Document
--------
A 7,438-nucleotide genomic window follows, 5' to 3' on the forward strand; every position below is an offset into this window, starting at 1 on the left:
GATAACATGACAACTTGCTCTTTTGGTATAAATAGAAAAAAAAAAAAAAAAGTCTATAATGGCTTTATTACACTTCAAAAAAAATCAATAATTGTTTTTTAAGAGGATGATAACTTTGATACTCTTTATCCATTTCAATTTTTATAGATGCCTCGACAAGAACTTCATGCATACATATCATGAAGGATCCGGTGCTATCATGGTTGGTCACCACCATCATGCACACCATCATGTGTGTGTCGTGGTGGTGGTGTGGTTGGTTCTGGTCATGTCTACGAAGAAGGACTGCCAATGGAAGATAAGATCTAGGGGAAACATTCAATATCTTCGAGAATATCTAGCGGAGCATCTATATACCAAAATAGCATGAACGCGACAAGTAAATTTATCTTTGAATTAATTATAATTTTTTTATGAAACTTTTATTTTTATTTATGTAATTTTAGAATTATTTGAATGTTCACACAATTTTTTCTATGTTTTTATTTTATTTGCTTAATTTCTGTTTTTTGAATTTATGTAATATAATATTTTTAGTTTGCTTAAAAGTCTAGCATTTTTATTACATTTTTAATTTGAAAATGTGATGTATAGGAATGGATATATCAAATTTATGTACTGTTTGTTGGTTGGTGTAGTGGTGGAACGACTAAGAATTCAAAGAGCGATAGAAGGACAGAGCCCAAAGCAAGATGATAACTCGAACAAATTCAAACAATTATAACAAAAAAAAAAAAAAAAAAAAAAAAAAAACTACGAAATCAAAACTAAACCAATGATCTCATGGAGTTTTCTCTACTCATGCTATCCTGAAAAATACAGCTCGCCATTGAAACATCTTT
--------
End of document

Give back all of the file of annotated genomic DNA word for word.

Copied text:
A 7,438-nucleotide genomic window follows, 5' to 3' on the forward strand; every position below is an offset into this window, starting at 1 on the left:
GATAACATGACAACTTGCTCTTTTGGTATAAATAGAAAAAAAAAAAAAAAAGTCTATAATGGCTTTATTACACTTCAAAAAAAATCAATAATTGTTTTTTAAGAGGATGATAACTTTGATACTCTTTATCCATTTCAATTTTTATAGATGCCTCGACAAGAACTTCATGCATACATATCATGAAGGATCCGGTGCTATCATGGTTGGTCACCACCATCATGCACACCATCATGTGTGTGTCGTGGTGGTGGTGTGGTTGGTTCTGGTCATGTCTACGAAGAAGGACTGCCAATGGAAGATAAGATCTAGGGGAAACATTCAATATCTTCGAGAATATCTAGCGGAGCATCTATATACCAAAATAGCATGAACGCGACAAGTAAATTTATCTTTGAATTAATTATAATTTTTTTATGAAACTTTTATTTTTATTTATGTAATTTTAGAATTATTTGAATGTTCACACAATTTTTTCTATGTTTTTATTTTATTTGCTTAATTTCTGTTTTTTGAATTTATGTAATATAATATTTTTAGTTTGCTTAAAAGTCTAGCATTTTTATTACATTTTTAATTTGAAAATGTGATGTATAGGAATGGATATATCAAATTTATGTACTGTTTGTTGGTTGGTGTAGTGGTGGAACGACTAAGAATTCAAAGAGCGATAGAAGGACAGAGCCCAAAGCAAGATGATAACTCGAACAAATTCAAACAATTATAACAAAAAAAAAAAAAAAAAAAAAAAAAAAACTACGAAATCAAAACTAAACCAATGATCTCATGGAGTTTTCTCTACTCATGCTATCCTGAAAAATACAGCTCGCCATTGAAACATCTTT